Cricket News By TODAYLIVESCORE.INFO - SJN gets real as rebuttals roll in. The SJN was the game's first honest look in the mirror
The SJN was the game's first honest look in the mirror
It's not a witch-hunt after all. Nor is it a platform for hearing the views of some of the people all of the time. It isn't biased, uncaring or lacking in empathy for any of those concerned. It's CSA's Social Justice and National-Building (SJN) project, and this week it has proved that it exists to serve the game, the whole game and nothing but the game.
The first round of SJN hearings, from July 5 to August 6, necessarily dealt with testimony from people who alleged they had been victims of racism since cricket in South Africa was supposedly unified in 1991. Their anger and hurt was palpable, and led to tears being shed on the witness stand.
Cricket has been played in the country since the first years of the 19th century, and for most of the ensuing time by people of all races. But the SJN was the game's first honest look in the mirror. The reflection wasn't pretty. South Africans didn't so much see the inner workings of a sport as they saw another tumour in their sick society. Cricket, like everything else, had been diseased by racism – even after the defeat, at the ballot box, of racism as the law of the land. Apartheid was dead. Long live apartheid.
But black and brown people exposing injustice, while vital for their own healing and for denying whites their crutch of denial, was never going to start the difficult dialogue on race so sorely lacking in all areas of life in South Africa. Mark Boucher's written submission, dated August 9, was the vanguard voice from the other side. He admitted his failings, apologised and laid out how he was trying to improve the present to help build a better future.
Even so, the coldly legal tone of Boucher's affidavit – inevitable given the quasi-legal setting of the SJN hearings – allowed his most irrational critics to parse the phrases they didn't like from those they chose to ignore and to rage still more loudly.
That was no surprise. Given the toxicity of cricket's nascent race discussion, simply writing to the SJN will only give the vexed – particularly the cynically vexed – more ammunition with which to dominate the conversation. There is, as there is for most things that need doing well, no viable substitute for turning up in person or at least electronically. If you can't look into someone's eyes when they're telling you what they say is the truth, how do you decide whether they are telling the truth?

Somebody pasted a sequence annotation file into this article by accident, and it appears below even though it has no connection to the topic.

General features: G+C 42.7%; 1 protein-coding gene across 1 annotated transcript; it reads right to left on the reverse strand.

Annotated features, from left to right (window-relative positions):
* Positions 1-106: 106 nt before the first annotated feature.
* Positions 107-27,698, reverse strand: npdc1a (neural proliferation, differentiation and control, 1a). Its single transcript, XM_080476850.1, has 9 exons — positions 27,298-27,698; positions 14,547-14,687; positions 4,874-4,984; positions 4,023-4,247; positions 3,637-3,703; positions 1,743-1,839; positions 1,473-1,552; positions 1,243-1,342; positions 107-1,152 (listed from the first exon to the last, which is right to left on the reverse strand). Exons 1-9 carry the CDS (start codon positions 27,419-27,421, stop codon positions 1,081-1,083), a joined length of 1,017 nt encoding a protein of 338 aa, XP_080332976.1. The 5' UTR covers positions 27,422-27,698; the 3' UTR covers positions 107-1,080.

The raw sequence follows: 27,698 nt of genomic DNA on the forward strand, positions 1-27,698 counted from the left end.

That said, pitching up, either in the flesh or on a screen, does not seem an option for Boucher. He was in Ireland with his team when the hearings started and, if they adhere to their current schedule, he will be at the T20 WC until after they conclude. Contrary to what some might want us to believe, finding a few free hours to talk to the SJN while you're trying to win a tournament is far easier said than done. The haters are no doubt relieved at that: the last thing they need is for the totem of their abhorrence to prove himself human despite all allegations to the contrary.
But Graeme Smith, another figure with a target on his back, has no excuse for not testifying. After this week, he should also not need convincing that appearing before the SJN is the only way to defend himself with integrity. And, by doing so, call the bluff of those who would seek to rubbish him at every turn.
Proof of that was delivered in the space of 24 hours, starting with the testimony of Mohammad Moosajee, the former long-term manager and doctor of South Africa's men's team, on Wednesday afternoon. He was followed by former selection convenor Linda Zondi, and, on Thursday morning, by former CSA acting chief executive Jacques Faul. All had been accused of wrongdoing, to varying degrees, in the first round of hearings. And all were able to refute, with solid evidence, many of the claims made against them. They also owned up to their roles in the problems cricket had stumbled into. Most importantly, they sketched the complexities of realities that hitherto had been painted in starkly simplistic terms.